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Pulitzer Prize-winning Washington Post journalists call for leadership change amid publisher scrutiny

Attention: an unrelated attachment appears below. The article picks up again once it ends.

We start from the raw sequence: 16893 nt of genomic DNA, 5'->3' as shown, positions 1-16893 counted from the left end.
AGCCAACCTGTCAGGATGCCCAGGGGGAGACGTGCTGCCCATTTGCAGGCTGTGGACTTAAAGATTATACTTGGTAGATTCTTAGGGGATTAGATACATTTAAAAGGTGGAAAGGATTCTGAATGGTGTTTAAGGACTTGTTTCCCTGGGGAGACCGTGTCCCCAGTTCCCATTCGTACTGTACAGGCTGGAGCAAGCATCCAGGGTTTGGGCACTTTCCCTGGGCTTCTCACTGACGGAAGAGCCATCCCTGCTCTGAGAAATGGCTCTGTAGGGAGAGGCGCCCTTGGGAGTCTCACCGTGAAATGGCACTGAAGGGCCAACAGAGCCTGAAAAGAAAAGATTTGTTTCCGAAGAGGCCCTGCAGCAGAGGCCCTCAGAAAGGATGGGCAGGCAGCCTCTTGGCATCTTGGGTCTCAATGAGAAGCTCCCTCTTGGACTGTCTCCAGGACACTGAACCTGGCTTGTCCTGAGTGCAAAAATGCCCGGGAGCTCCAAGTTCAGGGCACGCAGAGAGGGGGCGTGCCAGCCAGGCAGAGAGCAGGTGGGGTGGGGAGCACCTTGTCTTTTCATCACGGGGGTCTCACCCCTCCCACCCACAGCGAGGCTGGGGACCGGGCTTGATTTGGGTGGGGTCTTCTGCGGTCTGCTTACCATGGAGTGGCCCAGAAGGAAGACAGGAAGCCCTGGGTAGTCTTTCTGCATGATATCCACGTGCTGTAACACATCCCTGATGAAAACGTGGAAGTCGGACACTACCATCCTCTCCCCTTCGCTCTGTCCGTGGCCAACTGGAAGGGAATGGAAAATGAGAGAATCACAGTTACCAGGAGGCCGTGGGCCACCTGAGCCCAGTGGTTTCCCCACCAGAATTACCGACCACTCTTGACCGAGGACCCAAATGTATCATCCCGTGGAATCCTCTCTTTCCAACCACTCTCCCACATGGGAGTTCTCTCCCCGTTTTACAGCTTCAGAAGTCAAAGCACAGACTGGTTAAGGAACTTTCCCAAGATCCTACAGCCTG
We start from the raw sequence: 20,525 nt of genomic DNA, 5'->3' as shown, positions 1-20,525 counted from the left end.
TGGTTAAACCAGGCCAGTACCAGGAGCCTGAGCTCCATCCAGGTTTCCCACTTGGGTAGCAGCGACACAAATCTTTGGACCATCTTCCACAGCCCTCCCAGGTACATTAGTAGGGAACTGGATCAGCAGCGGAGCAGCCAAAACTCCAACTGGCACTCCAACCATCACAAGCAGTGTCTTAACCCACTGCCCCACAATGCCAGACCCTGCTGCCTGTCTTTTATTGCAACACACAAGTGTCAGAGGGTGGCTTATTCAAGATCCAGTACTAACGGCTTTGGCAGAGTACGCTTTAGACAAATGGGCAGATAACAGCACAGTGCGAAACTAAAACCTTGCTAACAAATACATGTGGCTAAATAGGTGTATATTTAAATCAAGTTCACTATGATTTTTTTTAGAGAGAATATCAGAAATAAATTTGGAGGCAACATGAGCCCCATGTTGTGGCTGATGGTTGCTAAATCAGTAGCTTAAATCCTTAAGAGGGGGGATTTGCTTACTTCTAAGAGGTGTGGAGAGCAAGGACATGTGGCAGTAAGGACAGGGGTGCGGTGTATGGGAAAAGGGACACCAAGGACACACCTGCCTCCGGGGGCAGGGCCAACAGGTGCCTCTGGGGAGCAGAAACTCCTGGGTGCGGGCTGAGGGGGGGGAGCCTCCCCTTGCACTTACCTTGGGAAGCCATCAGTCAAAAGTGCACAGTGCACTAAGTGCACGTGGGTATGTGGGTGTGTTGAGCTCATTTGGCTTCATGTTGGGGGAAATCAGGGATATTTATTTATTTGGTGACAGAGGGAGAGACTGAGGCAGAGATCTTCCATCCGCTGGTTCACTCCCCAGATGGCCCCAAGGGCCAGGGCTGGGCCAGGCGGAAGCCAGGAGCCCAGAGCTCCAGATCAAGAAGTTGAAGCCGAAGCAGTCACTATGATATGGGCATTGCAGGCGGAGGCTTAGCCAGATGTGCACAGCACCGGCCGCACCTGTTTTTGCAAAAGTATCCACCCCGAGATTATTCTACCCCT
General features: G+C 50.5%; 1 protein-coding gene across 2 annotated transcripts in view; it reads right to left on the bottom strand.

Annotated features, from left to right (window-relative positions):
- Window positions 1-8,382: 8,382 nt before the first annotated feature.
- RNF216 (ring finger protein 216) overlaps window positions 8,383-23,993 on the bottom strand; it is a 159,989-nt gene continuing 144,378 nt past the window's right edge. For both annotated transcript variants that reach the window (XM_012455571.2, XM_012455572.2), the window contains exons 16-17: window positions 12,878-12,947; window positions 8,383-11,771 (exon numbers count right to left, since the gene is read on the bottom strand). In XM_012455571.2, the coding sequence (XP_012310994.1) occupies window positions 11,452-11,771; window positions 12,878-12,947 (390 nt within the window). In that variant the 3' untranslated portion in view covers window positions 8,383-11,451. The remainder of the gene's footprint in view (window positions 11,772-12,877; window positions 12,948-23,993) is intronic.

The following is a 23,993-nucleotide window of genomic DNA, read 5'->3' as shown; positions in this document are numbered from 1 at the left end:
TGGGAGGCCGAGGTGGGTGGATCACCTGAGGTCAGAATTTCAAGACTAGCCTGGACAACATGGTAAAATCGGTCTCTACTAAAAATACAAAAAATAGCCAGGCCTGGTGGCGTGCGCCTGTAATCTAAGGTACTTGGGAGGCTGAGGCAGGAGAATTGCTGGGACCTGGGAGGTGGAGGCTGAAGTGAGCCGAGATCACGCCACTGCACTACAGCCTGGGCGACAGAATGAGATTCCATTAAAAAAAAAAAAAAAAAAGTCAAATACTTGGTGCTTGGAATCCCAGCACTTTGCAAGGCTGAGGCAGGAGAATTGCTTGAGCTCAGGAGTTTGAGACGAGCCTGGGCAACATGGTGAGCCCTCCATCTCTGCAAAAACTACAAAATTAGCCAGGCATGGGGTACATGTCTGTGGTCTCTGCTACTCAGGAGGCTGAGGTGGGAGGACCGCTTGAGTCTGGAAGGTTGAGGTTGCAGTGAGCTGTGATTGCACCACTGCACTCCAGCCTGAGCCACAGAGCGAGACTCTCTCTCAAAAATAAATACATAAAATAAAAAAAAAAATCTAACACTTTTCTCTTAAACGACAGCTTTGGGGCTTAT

CNN  —  Two Pulitzer Prize-winning journalists at The Washington Post went on the record late Wednesday, calling for leadership change at the storied newspaper as questions swirl over the integrity of its new publisher and chief executive, Will Lewis. “I don’t know a single person at the Post who thinks the current situation with the publisher and supposed new editor can stand,” David Maraniss, an associate editor who has worked at The Post for nearly five decades and won two Pulitzer Prizes at the newspaper, wrote in a candid Facebook post. “There might be a few, but very very few.” Maraniss also zinged Jeff Bezos, the billionaire owner of The Post who installed Lewis, writing that he is “not of and for the Post or he would understand.” Scott Higham, another Pulitzer Prize-winning journalist at The Post, echoed Maraniss’ call for Lewis to exit the newspaper. “Will Lewis needs to step down for the good of The Post and the public,” Higham replied in a comment on Maraniss’ post. “He has lost the newsroom and will never win it back.” Spokespersons for Bezos and The Post did not immediately comment. The backlash from The Post’s journalists comes after serious questions were raised about Lewis, who has been the subject of several explosive reports in recent days scrutinizing his journalistic integrity. The New York Times reported over the weekend that, in his Fleet Street days, Lewis assigned an article that was based on stolen phone records. And The Post itself reported in a 3,000-word front page expose Sunday that a “thief” who used deceptive tactics to obtain private material had ties with Lewis’ hand-picked incoming top editor, Robert Winnett. The stories, which landed like a one-two punch in The Post’s newsroom, followed reports that Lewis tried to suppress stories at The Post and NPR about his role cleaning up Rupert Murdoch’s UK phone hacking scandal, when he served as a lieutenant to the right-wing media mogul. In response to the reports earlier this month, Lewis initially lashed out, criticizing his own media reporters and attacking veteran NPR media correspondent David Folkenflik, who he referred to as an “activist, not a journalist.” Lewis later sent a memo to staffers, striking a notably different tone. But the note failed to quell the growing disapproval within the newspaper’s ranks. Inside The Post’s newsroom, morale has plunged as staffers express alarm over Lewis’ conduct and worries over the future direction of the newspaper under his leadership. Interviews with nearly a dozen Post staffers and others familiar with the internal dynamics of the newspaper last week revealed a workforce that has grown increasingly dismayed by the situation, with some searching for work elsewhere. Jeff Bezos attends "The Lord Of The Rings: The Rings Of Power" World Premiere in Leicester Square on August 30, 2022 in London, England. Gareth Cattermole/Getty Images Related article Jeff Bezos breaks his silence about turmoil at The Washington Post Sensing the turmoil, Bezos on Tuesday sent a memo to top leaders at The Post, expressing support for maintaining high journalistic standards at his newspaper. “You have my full commitment on maintaining the quality, ethics, and standards we all believe in,” Bezos wrote. But the memo did little to quell the growing rebellion in the newsroom. Jeffrey Sonnenfeld, the professor and senior associate dean for leadership studies at the Yale School of Management, told CNN on Monday that Bezos should dismiss Lewis. Sonnenfeld, who has advised US presidents and scores of corporate leaders, said that if he were advising Bezos, he would tell him Lewis has “lost legitimacy to lead” and it’s time to “clean the house.” “This is a tragic meltdown of the conscience of American journalism bringing shame to the Katharine Graham, Ben Bradlee, Marty Baron legacy of collaboration, courage and integrity,” Sonnenfeld said. “Bezos must recruit an accomplished, experienced editor whom journalists admire and trust.”